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This packed session sported an original format. Patrick Walker, director  of YouTube partnerships in the EMEA, interviewed current YouTube partners, including founder Franck Bywalsky of X-Treme Video, business development director Gregory Dray of Lagardère, and marketing/business development guy Andrea Portante of Rai New Media.

The first sentence of the session description in the conference brochure is, “Youtube celebrated its fifth birthday this year.” It did seem like YouTube invited a handful of its favourite friends to a very private onstage birthday party.

YouTube as Long-Form Content Platform

Asked whether they see opportunity for their long-form video content on the platform, X-Treme Video’s Bywalsky flatly replied, “2-4 minutes is what works for us on YouTube.” Its content is cut into clips before it even sees that upload button.

“We are sourcing some content on YouTube which we are putting on our channel to re-exploit,” he added dryly.

Dray also felt short form branded content works best, but that Lagardère is also a big believer in catch-up TV. He seemed to think these two ideas could work together, that when you cut shows before posting them on YouTube, what you’re doing is “[creating]a different experience” for online fans.

Portante said there are some topics that YouTube’s audience simply find more resonant: entertainment, reality shows, a little bit of news. He seemed to echo his onstage peers in the idea that short-form was most appropriate.

Cannibalisation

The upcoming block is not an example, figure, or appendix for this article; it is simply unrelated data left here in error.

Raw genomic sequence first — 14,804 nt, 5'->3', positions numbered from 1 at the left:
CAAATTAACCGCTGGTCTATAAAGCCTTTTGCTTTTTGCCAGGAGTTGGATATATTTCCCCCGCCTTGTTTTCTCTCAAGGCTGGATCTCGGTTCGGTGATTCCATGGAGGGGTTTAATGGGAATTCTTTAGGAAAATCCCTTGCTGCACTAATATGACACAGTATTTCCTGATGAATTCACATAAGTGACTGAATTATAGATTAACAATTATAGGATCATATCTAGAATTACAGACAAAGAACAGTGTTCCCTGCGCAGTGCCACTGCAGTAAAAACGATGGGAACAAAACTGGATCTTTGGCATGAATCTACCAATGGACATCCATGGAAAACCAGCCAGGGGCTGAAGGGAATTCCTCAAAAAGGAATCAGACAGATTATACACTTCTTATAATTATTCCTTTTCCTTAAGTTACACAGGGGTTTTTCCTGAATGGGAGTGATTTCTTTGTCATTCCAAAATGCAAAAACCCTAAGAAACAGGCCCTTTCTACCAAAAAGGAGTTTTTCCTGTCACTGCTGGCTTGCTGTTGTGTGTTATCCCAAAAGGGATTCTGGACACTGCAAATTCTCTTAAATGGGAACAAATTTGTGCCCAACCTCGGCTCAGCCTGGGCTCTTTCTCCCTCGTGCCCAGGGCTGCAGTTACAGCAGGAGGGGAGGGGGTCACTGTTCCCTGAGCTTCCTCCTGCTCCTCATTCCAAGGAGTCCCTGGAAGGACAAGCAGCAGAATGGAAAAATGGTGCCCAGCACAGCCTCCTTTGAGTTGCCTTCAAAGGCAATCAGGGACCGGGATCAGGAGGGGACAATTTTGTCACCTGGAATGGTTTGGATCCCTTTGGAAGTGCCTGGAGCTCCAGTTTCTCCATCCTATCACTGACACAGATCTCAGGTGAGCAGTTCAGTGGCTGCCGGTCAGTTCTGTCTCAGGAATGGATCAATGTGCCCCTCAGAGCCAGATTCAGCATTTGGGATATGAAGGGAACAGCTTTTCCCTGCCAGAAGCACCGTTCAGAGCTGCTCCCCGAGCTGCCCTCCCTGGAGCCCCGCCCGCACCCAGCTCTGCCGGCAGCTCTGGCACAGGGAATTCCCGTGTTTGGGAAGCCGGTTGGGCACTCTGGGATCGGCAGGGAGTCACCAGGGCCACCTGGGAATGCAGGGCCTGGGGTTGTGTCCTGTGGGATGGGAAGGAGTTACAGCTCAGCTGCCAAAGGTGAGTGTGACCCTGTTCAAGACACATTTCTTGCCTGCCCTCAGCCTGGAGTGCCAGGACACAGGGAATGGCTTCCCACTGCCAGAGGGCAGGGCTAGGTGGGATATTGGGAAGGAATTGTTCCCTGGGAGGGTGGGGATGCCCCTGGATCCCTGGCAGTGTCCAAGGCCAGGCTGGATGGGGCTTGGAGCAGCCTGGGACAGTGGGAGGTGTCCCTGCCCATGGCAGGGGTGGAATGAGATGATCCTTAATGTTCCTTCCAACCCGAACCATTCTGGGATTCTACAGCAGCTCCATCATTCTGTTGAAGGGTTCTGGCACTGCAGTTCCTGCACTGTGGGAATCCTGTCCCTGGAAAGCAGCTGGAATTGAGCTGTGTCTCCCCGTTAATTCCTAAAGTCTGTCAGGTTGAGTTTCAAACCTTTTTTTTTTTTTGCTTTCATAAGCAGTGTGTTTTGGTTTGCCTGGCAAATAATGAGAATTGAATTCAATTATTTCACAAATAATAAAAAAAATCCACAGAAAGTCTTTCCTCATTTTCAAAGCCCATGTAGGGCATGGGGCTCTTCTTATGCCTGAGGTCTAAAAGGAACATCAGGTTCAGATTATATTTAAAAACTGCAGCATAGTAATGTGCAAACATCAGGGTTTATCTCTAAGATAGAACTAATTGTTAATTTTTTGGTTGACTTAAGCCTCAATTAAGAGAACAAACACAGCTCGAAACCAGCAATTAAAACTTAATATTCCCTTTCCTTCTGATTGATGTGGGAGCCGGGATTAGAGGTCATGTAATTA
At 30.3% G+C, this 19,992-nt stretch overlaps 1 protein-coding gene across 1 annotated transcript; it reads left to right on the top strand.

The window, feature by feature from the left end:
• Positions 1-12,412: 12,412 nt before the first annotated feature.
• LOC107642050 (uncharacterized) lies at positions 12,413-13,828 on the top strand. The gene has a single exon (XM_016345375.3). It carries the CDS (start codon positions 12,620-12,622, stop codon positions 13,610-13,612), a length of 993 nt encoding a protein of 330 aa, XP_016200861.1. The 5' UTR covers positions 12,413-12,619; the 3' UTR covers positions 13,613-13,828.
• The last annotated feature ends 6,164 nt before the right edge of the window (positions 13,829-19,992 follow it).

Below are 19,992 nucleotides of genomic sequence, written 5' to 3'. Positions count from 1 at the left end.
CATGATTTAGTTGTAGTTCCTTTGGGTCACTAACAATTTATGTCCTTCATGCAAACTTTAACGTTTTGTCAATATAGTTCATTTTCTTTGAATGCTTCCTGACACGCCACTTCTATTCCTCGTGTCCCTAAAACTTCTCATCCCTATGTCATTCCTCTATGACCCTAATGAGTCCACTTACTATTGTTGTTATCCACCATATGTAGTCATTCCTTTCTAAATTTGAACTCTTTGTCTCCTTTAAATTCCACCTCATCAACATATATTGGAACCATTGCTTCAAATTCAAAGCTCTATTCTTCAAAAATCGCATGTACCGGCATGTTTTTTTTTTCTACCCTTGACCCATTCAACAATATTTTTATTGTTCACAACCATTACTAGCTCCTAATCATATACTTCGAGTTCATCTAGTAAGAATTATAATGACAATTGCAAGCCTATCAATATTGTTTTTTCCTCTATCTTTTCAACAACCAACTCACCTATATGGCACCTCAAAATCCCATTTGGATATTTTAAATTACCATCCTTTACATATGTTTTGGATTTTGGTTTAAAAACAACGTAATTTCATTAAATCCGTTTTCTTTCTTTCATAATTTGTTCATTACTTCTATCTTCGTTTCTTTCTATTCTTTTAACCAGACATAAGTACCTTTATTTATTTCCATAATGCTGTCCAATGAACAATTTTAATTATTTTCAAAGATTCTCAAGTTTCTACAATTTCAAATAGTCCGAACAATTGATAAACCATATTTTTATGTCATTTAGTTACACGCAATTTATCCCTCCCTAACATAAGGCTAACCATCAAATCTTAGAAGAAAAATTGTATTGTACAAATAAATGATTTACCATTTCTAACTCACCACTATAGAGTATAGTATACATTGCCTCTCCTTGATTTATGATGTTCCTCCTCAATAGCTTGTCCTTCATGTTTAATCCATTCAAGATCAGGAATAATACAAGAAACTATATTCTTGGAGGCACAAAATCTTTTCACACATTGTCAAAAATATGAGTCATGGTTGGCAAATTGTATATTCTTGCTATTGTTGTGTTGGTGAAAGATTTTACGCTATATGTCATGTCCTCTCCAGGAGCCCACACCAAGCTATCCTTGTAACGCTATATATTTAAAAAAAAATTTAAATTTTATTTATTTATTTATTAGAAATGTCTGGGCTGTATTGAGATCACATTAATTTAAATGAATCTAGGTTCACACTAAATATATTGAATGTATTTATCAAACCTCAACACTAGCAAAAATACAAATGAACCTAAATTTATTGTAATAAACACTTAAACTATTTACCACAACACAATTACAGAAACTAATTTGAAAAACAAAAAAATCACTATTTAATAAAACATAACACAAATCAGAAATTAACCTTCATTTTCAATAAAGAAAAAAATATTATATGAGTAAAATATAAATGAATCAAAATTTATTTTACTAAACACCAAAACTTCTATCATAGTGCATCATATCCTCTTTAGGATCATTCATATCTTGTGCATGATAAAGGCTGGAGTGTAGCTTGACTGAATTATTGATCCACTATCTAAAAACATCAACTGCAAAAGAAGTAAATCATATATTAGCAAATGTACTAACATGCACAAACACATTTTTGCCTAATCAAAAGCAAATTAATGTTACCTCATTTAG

Walker later sought to prove that rumours of YouTube murdering business with whimsical notions of liberated content were greatly exaggerated.

Rai’s Portante said YouTube revenues represent 13% of his firm’s digital ad revenues, “and I can see this number doubling soon”.

Dray admitted that Lagardère had only announced its partnership with YouTube in April, but that results are “promising.” It could not reveal figures, however. “For the moment we think that YouTube is better than us at monetising online videos,” and cannibalisation doesn’t seem to be a problem so far, Dray said.

Earlier in the session, he had said Lagardère’s vast video collection enjoys 500 million uniques per month from YouTube post-partnership. And their exclusive relationship enables them to sell ad space against their material. (YouTube can also sell ads against its content if it so chooses.)

“The video business is a volume business. You need scale,” Dray said.

“YouTube is currently finding a way to monetise promotion of videos on a large scale,” while competitors, including French site Dailymotion, continue to struggle with this.


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Angela Natividad

Angela Natividad writes regularly for AdWeek, AdVerve and MIPBlog; she is also co-founder of esports-focused marketing company Hurrah.

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